MUSIC | From North Star to Lone Star: A first-rate First Ave sendoff for Claire Taubenhaus


Claire Taubenhaus has built a strong local reputation as a singer-songwriter, but it’s about to head south. Last year, Taubenhaus released her debut EP No Compass and No Commands and played venues all over the city, including the 7th Street Entry, the Caffetto Arts and Crafts Fair, the Acadia Cafe, and Barbette; she also played a recent show at Schuba’s in Chicago. As of this summer, though, she’s decided to pack her bags and head to Austin, Texas.

Although I already knew her well—as a friend and a co-worker at First Avenue—I learned even more about Claire Taubenhaus when we sat down to discuss her career and her sendoff show (this Sunday at the Entry).

What are you doing in Austin?
My plans are to take advantage of the great music scene and hopefully get together with some other musicians and have a band and record another record.

Why Austin?
Because it’s kind of known as the music mecca of the country. It’s got a lot of opportunities for playing shows because there are so many venues there—and SXSW obviously brings a lot of attention to the city at least once a year—but I think it’s a good-sized scene. It’s not overwhelmingly big like the coastal scenes, but it’s not as small as Minneapolis. It’s kind of somewhere in between.

What was your high school like?
Perpich? Awesome. It was amazing. That’s probably like a good chunk of why I ended up pursuing music professionally instead of just doing it as a hobby, because Arts High was just a really cool place. If you flip normal school on its head, like what was cool in normal high school was lame at Arts High and what was kind of weird and crazy was cool and normal. People just dressed crazy and did crazy shit. Art installations everywhere—our lockers were hand-painted by students. There was art all over the walls and performances all the time and we jammed after school. It was a good environment to foster creativity because everyone was excited about being there instead of wanting to go home. And I lived in the dorm, so I was there all the time; we could play music or do whatever any time of night.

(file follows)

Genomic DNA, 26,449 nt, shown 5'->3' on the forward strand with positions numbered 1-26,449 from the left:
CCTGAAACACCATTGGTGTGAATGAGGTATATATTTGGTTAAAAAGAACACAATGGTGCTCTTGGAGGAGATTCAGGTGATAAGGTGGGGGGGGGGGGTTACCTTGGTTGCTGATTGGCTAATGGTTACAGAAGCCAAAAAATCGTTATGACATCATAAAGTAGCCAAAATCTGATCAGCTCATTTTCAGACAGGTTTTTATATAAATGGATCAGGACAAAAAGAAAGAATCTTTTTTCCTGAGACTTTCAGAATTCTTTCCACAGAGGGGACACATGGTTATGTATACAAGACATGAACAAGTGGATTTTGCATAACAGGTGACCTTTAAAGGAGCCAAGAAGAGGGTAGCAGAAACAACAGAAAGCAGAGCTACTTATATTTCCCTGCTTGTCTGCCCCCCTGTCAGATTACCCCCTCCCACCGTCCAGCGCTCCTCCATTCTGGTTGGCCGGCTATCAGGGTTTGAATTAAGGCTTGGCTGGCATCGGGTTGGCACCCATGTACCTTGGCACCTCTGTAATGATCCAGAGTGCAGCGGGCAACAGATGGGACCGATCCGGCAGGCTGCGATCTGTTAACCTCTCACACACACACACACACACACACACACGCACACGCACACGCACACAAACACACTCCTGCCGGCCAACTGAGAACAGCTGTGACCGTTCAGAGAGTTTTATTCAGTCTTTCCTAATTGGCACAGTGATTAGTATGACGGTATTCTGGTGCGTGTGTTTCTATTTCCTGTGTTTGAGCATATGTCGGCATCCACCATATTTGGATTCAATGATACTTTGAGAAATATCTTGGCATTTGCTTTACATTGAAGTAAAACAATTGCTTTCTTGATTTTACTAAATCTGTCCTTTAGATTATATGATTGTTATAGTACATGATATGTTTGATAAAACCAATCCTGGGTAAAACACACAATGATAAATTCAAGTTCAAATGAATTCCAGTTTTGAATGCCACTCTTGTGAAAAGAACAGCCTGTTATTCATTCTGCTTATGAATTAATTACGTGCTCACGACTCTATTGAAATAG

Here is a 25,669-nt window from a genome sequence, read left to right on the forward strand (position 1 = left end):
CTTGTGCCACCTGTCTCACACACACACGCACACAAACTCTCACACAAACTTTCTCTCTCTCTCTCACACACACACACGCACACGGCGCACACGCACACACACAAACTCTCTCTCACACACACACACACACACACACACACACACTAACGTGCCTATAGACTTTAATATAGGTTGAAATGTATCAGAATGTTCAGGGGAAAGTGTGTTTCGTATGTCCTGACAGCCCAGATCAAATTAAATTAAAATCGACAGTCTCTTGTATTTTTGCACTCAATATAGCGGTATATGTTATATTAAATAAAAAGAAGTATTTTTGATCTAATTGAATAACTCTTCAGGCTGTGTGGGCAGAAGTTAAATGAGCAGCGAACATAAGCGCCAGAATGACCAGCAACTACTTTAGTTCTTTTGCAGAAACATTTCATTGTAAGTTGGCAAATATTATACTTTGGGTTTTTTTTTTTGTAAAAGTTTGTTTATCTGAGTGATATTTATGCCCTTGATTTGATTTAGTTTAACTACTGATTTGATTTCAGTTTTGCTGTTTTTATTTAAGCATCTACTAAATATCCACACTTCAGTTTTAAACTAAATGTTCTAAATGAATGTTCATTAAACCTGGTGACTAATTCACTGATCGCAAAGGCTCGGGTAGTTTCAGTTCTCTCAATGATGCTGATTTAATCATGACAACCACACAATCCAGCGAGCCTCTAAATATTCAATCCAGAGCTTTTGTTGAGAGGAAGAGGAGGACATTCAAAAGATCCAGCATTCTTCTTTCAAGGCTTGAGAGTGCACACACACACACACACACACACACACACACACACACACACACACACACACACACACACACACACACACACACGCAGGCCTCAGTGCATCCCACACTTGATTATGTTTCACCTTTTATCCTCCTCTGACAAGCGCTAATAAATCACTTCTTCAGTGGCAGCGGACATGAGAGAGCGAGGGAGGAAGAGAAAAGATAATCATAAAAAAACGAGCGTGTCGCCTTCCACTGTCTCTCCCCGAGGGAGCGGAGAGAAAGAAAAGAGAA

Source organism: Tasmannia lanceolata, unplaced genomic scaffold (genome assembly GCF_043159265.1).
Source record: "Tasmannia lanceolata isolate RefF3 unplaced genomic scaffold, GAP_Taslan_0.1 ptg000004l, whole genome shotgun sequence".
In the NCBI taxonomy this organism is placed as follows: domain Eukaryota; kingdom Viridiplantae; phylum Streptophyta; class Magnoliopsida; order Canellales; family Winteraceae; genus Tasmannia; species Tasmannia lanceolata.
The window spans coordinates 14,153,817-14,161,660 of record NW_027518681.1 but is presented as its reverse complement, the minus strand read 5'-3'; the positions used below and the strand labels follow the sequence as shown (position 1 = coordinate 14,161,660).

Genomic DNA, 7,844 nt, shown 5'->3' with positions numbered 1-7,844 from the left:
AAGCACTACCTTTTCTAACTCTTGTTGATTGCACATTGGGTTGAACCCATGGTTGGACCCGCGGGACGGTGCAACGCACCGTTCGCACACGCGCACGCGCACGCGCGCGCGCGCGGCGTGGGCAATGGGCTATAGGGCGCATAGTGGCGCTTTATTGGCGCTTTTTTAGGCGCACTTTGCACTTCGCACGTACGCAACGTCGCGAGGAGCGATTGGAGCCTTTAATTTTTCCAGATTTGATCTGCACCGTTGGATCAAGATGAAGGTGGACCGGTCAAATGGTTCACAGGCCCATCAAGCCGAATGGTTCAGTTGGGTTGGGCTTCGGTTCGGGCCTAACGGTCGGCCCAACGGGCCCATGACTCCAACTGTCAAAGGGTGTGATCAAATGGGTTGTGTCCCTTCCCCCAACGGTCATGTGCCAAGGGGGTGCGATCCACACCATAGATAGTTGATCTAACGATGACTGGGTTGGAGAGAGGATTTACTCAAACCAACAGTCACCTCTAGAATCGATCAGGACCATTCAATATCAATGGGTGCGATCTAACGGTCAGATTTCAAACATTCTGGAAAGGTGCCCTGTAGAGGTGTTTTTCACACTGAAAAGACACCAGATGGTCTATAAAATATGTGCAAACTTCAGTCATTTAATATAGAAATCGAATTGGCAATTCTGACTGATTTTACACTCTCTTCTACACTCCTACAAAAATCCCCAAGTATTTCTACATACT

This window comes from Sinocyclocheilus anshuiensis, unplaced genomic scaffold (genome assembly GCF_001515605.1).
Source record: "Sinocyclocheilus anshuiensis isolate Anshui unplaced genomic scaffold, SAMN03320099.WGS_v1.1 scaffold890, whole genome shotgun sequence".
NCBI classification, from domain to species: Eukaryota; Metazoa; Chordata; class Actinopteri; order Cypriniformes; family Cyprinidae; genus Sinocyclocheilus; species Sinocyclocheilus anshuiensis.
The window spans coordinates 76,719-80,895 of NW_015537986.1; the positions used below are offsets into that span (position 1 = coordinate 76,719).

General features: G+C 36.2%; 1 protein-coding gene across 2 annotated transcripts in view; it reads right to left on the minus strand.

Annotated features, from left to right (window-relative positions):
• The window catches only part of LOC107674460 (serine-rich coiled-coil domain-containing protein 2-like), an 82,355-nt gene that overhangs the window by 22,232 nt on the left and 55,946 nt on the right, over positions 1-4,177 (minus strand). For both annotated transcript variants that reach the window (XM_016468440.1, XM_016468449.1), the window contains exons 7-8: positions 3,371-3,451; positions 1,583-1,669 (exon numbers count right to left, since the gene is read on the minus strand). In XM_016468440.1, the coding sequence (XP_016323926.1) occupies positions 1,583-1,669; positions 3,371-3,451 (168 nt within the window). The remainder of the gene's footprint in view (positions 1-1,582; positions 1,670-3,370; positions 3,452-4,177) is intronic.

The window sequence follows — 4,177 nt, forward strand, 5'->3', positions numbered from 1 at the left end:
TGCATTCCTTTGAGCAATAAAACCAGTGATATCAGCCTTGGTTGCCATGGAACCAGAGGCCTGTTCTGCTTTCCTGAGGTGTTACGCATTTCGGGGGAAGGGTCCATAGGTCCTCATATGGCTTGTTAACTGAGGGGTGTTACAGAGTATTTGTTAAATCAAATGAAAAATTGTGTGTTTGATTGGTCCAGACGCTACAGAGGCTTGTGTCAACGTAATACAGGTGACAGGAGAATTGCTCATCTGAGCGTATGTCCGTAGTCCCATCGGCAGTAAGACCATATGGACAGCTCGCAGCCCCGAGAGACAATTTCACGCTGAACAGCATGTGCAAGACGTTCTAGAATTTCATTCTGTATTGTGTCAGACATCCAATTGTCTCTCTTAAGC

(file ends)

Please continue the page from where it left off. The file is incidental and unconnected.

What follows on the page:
“Life is…”, Claire Taubenhaus’s entry in the 2009 36-Hour Songwriting Contest

What made you realize what you wanted to do at 16? Most people have no idea what they want to do in high school.
I was just looking to get out of St. Peter, and get out of that high school. I Googled stuff online like, “boarding schools in Minnesota” and found this school and it was just perfect.

Describe your sound.
As a solo artist, I want to make music that has the emotional weight of 60s soul, blues, and stuff like that, with the lyrical complexity and interest of singer-songwriter music, because usually those things don’t come in one package. I just want to make really great melodies and really succinct lyrics all in one. That’s my goal. My sound is a mixture of soul and acoustic singer-songwriter with a little bit of hip-hop influence. I don’t think I make hip-hop by any means, but I think if you listen to my music you can kind of tell that I’m a fan of hip-hop and I respect it and listen to it. Like the rhythm I sing in…I think a lot of my songs, if you rapped them, they would still work. So I just try to combine all the stuff I like, and take the best elements of them all and put them into one.

Tell me about your sendoff show.
Basically, I just wanted to do a huge party with all my friends, so I’m gonna have some chicks who play music with piano and guitar [Molly Dean and Alicia Wiley], and then some hip-hop acts also [the Tribe and Big Cats]. Those are the two scenes I sort of became part of last year. And then I’m gonna have three artists: one who makes handbag bags, laptop bags, and stuff like that—my friend Matt from Caffetto—then my friend Adam [Carstens] from First Ave is gonna sell some of his screenprints and t-shirts, and then my friend Jenn [Barnett] who does photography is gonna sell some posters. Then we’re all gonna sell our merch. So I don’t know where that’s all gonna get placed! It’s just gonna be art and music and fun: a going away party, First Avenue style.

Crystal Erickson ( is a freelance writer and photographer, with preoccupations in hip-hop, art, and bicycle anarchy.

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